Operation Bunny, book one in the Wings & Co. series written by Sally Gardner and illustrated by David Roberts is an amusing English take on a kid escaping a mean adoptive mother with the help of magical friends. (The opening description of a suburban couple with a villa in Spain and garden topiary is a tip-off; later descriptions of tea, trollies, and trains offer further clues as to the story’s setting. Oh, and there’s cricket (the sport) on the radio.) A good character gets killed off early in the story but we’re not given time to dwell on her death; it’s merely a plot device to get the culpable adults out of the way. The kid, Emily Vole, is engaging, industrious, curious, and a self-starter; her sidekick Fidget, apparently a man presenting as a cat – albeit a human-sized feline with a human voice box and mental capacity, is handy to have around but lacks in catitude, an issue with both his dialog and his depiction. The sidekicks that she acquires later in the story don’t get much screen time; I expect that they are included mostly to set up later books in the series. In the case of the fairy presenting as a bratty 11-year old boy, less presence is a good thing; I’d rather have more of the zombie triplets, Emily’s younger sisters. The hardcover version runs to 176 pages (25 chapters) with some full page illustrations and in a reasonably large serif font with good leading.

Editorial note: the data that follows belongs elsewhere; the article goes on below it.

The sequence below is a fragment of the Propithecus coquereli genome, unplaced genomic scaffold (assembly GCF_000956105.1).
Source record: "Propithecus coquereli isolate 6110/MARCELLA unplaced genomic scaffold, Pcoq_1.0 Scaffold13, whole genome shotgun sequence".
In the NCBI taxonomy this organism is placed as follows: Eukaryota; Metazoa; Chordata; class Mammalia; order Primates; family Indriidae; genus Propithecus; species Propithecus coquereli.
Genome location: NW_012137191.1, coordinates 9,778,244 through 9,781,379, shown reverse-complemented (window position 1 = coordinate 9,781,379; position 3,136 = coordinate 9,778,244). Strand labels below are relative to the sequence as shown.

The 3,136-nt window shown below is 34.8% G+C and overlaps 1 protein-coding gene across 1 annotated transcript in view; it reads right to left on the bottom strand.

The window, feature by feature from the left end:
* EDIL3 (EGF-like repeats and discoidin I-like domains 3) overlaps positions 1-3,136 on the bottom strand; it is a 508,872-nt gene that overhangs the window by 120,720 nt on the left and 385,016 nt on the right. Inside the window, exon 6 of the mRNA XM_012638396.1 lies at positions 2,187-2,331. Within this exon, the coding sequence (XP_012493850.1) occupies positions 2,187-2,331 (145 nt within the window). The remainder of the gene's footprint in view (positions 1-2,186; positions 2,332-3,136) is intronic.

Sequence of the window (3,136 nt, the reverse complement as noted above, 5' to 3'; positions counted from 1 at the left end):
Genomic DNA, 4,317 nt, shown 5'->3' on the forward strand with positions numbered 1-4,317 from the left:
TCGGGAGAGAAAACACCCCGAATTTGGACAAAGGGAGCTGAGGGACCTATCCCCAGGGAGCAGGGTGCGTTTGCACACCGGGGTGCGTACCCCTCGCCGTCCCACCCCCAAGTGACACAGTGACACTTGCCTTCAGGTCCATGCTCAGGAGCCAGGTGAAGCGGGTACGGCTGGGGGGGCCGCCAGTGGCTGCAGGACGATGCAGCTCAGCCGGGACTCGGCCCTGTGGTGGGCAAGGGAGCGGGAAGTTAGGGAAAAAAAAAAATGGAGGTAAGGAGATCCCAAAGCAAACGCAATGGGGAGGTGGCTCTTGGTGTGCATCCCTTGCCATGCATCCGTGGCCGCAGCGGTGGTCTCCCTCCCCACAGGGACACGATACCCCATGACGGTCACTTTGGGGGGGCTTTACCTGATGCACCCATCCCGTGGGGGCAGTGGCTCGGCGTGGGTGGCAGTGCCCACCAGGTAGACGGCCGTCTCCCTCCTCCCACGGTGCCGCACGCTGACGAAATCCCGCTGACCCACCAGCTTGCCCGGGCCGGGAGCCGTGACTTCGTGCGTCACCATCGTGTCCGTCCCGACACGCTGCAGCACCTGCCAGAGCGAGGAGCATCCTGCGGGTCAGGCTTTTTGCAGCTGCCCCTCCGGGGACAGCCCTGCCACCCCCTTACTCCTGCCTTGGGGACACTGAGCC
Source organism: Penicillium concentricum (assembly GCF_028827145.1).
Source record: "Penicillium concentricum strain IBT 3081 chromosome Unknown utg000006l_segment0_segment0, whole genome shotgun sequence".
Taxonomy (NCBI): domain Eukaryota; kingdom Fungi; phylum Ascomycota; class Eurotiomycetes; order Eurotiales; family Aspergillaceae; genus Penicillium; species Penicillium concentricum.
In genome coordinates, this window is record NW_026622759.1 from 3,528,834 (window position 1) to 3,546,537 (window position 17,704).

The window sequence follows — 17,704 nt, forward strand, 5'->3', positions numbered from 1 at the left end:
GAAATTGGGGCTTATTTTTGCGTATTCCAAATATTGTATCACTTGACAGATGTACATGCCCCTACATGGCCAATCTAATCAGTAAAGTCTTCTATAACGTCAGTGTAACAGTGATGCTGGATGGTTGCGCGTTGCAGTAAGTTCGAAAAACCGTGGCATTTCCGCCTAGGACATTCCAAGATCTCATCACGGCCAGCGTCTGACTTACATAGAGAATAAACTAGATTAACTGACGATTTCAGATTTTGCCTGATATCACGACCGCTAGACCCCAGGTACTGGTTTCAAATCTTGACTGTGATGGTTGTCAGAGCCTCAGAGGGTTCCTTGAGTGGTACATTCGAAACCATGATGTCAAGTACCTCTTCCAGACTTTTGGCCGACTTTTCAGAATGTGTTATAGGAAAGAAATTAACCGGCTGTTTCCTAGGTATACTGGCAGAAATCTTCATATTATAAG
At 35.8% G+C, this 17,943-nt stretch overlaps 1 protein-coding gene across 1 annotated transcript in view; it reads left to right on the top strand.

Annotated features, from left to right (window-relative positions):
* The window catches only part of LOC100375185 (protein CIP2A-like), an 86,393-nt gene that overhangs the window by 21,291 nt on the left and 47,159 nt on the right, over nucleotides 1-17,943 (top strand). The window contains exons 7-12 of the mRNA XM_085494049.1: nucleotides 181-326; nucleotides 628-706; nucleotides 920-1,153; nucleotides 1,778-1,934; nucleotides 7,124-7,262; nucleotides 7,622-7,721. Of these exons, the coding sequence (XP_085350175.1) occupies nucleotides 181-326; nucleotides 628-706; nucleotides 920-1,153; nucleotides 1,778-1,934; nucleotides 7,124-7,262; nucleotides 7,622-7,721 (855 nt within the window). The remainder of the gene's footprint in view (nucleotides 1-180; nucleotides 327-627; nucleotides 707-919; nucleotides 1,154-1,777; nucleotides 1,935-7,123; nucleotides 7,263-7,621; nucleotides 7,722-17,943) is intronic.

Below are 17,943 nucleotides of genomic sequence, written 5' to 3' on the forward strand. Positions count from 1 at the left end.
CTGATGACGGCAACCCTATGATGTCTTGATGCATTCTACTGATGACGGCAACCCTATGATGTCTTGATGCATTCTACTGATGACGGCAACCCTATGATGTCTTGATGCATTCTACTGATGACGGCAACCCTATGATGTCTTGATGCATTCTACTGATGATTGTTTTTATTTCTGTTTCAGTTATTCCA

Notable quotes and words:
“Buddleia and bindweed.” Used in place of cuss words, these two words are actually the botanical name for butterfly bush (which has brackets of sweet smelling flowers much loved by butterflies and hummingbirds) and a common name for a family of pretty flowering vines (which includes various species of morning glory).
Fidget says: “…a good kipper and a good kip. One being a fish and the other a sleep.” “We were nearly skinned cod” and “Swipe me with a kipper”.
“moggy” – a mixed-breed housecat
Faerie Queene – often a reference to Queen Elizabeth I of England, 1558 – 1603.
haddock – another kind of fish; often used in fish and chips
“The triplets, who hardly ever slept these days, had been up since crow’s fart, playing Scrabble.”
“bright orange boiler suit” – coveralls; one-piece garment worn over street clothes while working in dirty and/or low visibility situations.
‘spirit lamp’ – In its modern incarnation a spirit lamp is a camp stove or oil lamp rather than a magic lamp with a spout and a handle as imagined in any number of genie-in-a-bottle stories.
“It’s been causing me gyp, I can tell you.” – ‘gyp’ can mean ‘severe pain’ in British English; in US English it just means ‘a fraud or a swindle’.
“…can a lamp change its puff?”